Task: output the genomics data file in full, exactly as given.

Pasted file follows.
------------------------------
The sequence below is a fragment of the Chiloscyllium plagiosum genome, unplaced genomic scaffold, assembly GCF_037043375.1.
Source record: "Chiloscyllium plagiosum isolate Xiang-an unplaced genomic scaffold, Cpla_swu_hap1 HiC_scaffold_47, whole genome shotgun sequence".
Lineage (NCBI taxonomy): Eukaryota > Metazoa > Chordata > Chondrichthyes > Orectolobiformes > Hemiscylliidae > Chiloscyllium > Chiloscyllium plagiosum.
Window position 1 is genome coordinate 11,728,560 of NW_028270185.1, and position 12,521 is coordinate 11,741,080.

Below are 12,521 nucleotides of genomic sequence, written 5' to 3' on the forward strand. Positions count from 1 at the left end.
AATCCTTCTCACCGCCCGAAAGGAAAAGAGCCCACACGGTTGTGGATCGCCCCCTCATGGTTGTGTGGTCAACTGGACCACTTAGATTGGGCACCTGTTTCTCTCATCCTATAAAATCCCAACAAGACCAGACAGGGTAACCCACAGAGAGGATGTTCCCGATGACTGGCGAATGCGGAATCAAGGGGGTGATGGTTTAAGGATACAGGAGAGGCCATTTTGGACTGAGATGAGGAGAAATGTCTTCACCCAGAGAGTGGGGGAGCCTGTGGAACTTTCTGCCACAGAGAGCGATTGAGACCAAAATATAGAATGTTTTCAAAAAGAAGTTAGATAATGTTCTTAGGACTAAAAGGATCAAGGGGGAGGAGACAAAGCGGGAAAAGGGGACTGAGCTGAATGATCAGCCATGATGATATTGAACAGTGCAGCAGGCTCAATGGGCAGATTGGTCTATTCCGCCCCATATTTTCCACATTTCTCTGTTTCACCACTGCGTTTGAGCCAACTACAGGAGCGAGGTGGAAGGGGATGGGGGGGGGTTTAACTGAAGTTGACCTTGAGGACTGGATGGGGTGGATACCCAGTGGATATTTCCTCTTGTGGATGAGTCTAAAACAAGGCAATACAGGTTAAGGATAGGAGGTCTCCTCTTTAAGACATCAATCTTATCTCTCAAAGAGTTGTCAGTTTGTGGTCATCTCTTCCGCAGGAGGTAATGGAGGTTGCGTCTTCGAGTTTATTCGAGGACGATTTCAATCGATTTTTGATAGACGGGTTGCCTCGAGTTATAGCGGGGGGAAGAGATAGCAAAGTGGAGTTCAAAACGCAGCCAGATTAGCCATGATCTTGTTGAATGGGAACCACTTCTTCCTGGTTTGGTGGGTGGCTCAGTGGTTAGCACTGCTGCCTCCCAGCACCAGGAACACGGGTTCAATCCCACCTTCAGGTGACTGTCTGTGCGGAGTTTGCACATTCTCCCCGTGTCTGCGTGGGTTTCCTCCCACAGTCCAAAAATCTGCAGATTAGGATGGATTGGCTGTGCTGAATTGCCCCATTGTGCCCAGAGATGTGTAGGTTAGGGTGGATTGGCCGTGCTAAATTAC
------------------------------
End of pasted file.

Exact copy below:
The sequence below is a fragment of the Chiloscyllium plagiosum genome, unplaced genomic scaffold, assembly GCF_037043375.1.
Source record: "Chiloscyllium plagiosum isolate Xiang-an unplaced genomic scaffold, Cpla_swu_hap1 HiC_scaffold_47, whole genome shotgun sequence".
Lineage (NCBI taxonomy): Eukaryota > Metazoa > Chordata > Chondrichthyes > Orectolobiformes > Hemiscylliidae > Chiloscyllium > Chiloscyllium plagiosum.
Window position 1 is genome coordinate 11,728,560 of NW_028270185.1, and position 12,521 is coordinate 11,741,080.

Below are 12,521 nucleotides of genomic sequence, written 5' to 3' on the forward strand. Positions count from 1 at the left end.
AATCCTTCTCACCGCCCGAAAGGAAAAGAGCCCACACGGTTGTGGATCGCCCCCTCATGGTTGTGTGGTCAACTGGACCACTTAGATTGGGCACCTGTTTCTCTCATCCTATAAAATCCCAACAAGACCAGACAGGGTAACCCACAGAGAGGATGTTCCCGATGACTGGCGAATGCGGAATCAAGGGGGTGATGGTTTAAGGATACAGGAGAGGCCATTTTGGACTGAGATGAGGAGAAATGTCTTCACCCAGAGAGTGGGGGAGCCTGTGGAACTTTCTGCCACAGAGAGCGATTGAGACCAAAATATAGAATGTTTTCAAAAAGAAGTTAGATAATGTTCTTAGGACTAAAAGGATCAAGGGGGAGGAGACAAAGCGGGAAAAGGGGACTGAGCTGAATGATCAGCCATGATGATATTGAACAGTGCAGCAGGCTCAATGGGCAGATTGGTCTATTCCGCCCCATATTTTCCACATTTCTCTGTTTCACCACTGCGTTTGAGCCAACTACAGGAGCGAGGTGGAAGGGGATGGGGGGGGGTTTAACTGAAGTTGACCTTGAGGACTGGATGGGGTGGATACCCAGTGGATATTTCCTCTTGTGGATGAGTCTAAAACAAGGCAATACAGGTTAAGGATAGGAGGTCTCCTCTTTAAGACATCAATCTTATCTCTCAAAGAGTTGTCAGTTTGTGGTCATCTCTTCCGCAGGAGGTAATGGAGGTTGCGTCTTCGAGTTTATTCGAGGACGATTTCAATCGATTTTTGATAGACGGGTTGCCTCGAGTTATAGCGGGGGGAAGAGATAGCAAAGTGGAGTTCAAAACGCAGCCAGATTAGCCATGATCTTGTTGAATGGGAACCACTTCTTCCTGGTTTGGTGGGTGGCTCAGTGGTTAGCACTGCTGCCTCCCAGCACCAGGAACACGGGTTCAATCCCACCTTCAGGTGACTGTCTGTGCGGAGTTTGCACATTCTCCCCGTGTCTGCGTGGGTTTCCTCCCACAGTCCAAAAATCTGCAGATTAGGATGGATTGGCTGTGCTGAATTGCCCCATTGTGCCCAGAGATGTGTAGGTTAGGGTGGATTGGCCGTGCTAAATTAC